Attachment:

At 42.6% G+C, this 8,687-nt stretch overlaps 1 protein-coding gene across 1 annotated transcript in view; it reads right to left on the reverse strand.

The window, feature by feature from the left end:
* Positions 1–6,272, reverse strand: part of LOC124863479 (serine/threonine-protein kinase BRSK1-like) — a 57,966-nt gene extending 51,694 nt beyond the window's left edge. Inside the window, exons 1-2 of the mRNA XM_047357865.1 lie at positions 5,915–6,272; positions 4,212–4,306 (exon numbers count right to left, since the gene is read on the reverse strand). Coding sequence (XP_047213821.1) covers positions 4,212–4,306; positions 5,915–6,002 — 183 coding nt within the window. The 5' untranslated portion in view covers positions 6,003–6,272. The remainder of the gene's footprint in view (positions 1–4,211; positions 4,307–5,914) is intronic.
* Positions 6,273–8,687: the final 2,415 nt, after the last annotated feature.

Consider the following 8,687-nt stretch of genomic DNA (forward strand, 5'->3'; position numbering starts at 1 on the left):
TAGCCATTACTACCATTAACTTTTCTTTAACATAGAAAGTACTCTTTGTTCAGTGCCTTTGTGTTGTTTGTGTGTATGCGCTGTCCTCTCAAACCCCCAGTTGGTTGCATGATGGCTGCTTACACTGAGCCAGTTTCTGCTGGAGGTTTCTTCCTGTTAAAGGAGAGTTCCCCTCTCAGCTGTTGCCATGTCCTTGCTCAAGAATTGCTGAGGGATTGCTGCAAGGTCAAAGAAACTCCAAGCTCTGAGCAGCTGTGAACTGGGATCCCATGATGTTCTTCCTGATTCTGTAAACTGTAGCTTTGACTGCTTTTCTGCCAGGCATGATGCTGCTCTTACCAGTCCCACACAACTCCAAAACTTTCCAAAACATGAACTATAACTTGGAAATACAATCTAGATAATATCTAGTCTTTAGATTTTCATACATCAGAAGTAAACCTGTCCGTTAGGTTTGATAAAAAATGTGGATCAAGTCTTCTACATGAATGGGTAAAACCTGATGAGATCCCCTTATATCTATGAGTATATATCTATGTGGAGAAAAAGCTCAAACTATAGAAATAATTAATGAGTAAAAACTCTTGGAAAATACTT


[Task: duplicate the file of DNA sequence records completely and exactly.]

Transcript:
At 42.6% G+C, this 8,687-nt stretch overlaps 1 protein-coding gene across 1 annotated transcript in view; it reads right to left on the reverse strand.

The window, feature by feature from the left end:
* Positions 1–6,272, reverse strand: part of LOC124863479 (serine/threonine-protein kinase BRSK1-like) — a 57,966-nt gene extending 51,694 nt beyond the window's left edge. Inside the window, exons 1-2 of the mRNA XM_047357865.1 lie at positions 5,915–6,272; positions 4,212–4,306 (exon numbers count right to left, since the gene is read on the reverse strand). Coding sequence (XP_047213821.1) covers positions 4,212–4,306; positions 5,915–6,002 — 183 coding nt within the window. The 5' untranslated portion in view covers positions 6,003–6,272. The remainder of the gene's footprint in view (positions 1–4,211; positions 4,307–5,914) is intronic.
* Positions 6,273–8,687: the final 2,415 nt, after the last annotated feature.

Consider the following 8,687-nt stretch of genomic DNA (forward strand, 5'->3'; position numbering starts at 1 on the left):
TAGCCATTACTACCATTAACTTTTCTTTAACATAGAAAGTACTCTTTGTTCAGTGCCTTTGTGTTGTTTGTGTGTATGCGCTGTCCTCTCAAACCCCCAGTTGGTTGCATGATGGCTGCTTACACTGAGCCAGTTTCTGCTGGAGGTTTCTTCCTGTTAAAGGAGAGTTCCCCTCTCAGCTGTTGCCATGTCCTTGCTCAAGAATTGCTGAGGGATTGCTGCAAGGTCAAAGAAACTCCAAGCTCTGAGCAGCTGTGAACTGGGATCCCATGATGTTCTTCCTGATTCTGTAAACTGTAGCTTTGACTGCTTTTCTGCCAGGCATGATGCTGCTCTTACCAGTCCCACACAACTCCAAAACTTTCCAAAACATGAACTATAACTTGGAAATACAATCTAGATAATATCTAGTCTTTAGATTTTCATACATCAGAAGTAAACCTGTCCGTTAGGTTTGATAAAAAATGTGGATCAAGTCTTCTACATGAATGGGTAAAACCTGATGAGATCCCCTTATATCTATGAGTATATATCTATGTGGAGAAAAAGCTCAAACTATAGAAATAATTAATGAGTAAAAACTCTTGGAAAATACTT